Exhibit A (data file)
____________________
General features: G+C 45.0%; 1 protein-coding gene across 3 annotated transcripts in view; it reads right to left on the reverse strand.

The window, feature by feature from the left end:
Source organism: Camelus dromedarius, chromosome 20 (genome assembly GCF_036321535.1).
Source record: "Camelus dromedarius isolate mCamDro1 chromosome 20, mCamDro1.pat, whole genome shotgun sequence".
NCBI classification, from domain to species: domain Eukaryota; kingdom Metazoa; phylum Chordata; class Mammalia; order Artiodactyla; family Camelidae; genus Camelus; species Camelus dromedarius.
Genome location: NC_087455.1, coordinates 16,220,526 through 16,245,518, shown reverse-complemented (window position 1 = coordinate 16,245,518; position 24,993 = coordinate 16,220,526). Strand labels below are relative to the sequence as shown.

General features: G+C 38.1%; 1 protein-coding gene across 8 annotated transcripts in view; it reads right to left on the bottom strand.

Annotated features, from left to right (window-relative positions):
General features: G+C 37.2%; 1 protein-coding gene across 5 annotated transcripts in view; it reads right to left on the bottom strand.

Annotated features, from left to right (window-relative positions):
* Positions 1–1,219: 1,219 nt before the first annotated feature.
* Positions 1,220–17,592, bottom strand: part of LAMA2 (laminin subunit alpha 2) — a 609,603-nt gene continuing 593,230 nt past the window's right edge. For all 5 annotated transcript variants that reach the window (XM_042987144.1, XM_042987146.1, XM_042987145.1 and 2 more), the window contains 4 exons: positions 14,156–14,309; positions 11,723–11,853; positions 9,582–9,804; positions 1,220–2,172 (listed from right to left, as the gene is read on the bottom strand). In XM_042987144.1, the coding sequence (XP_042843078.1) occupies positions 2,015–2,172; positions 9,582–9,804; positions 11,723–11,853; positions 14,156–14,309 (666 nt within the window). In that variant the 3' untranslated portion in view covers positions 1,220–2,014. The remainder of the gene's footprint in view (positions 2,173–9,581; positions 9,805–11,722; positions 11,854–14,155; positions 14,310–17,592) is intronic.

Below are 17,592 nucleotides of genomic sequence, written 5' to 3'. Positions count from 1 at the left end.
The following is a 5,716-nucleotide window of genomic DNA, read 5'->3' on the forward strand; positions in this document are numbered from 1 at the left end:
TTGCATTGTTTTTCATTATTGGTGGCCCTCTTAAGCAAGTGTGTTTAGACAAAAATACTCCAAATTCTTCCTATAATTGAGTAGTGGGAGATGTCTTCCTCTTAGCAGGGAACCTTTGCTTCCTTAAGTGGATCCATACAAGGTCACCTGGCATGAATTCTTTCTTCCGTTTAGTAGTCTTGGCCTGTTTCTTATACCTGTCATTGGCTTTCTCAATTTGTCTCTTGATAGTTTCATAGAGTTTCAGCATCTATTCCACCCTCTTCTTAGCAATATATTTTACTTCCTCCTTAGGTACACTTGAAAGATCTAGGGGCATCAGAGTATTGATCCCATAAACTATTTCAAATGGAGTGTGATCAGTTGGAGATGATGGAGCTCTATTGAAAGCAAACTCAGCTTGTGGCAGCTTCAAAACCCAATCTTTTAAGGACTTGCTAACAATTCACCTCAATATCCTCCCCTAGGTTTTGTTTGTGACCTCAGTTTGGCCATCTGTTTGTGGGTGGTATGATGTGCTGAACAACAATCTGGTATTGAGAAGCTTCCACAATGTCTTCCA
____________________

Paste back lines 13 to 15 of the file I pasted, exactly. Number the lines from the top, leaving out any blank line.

Below are 17,592 nucleotides of genomic sequence, written 5' to 3'. Positions count from 1 at the left end.
The following is a 5,716-nucleotide window of genomic DNA, read 5'->3' on the forward strand; positions in this document are numbered from 1 at the left end:
TTGCATTGTTTTTCATTATTGGTGGCCCTCTTAAGCAAGTGTGTTTAGACAAAAATACTCCAAATTCTTCCTATAATTGAGTAGTGGGAGATGTCTTCCTCTTAGCAGGGAACCTTTGCTTCCTTAAGTGGATCCATACAAGGTCACCTGGCATGAATTCTTTCTTCCGTTTAGTAGTCTTGGCCTGTTTCTTATACCTGTCATTGGCTTTCTCAATTTGTCTCTTGATAGTTTCATAGAGTTTCAGCATCTATTCCACCCTCTTCTTAGCAATATATTTTACTTCCTCCTTAGGTACACTTGAAAGATCTAGGGGCATCAGAGTATTGATCCCATAAACTATTTCAAATGGAGTGTGATCAGTTGGAGATGATGGAGCTCTATTGAAAGCAAACTCAGCTTGTGGCAGCTTCAAAACCCAATCTTTTAAGGACTTGCTAACAATTCACCTCAATATCCTCCCCTAGGTTTTGTTTGTGACCTCAGTTTGGCCATCTGTTTGTGGGTGGTATGATGTGCTGAACAACAATCTGGTATTGAGAAGCTTCCACAATGTCTTCCA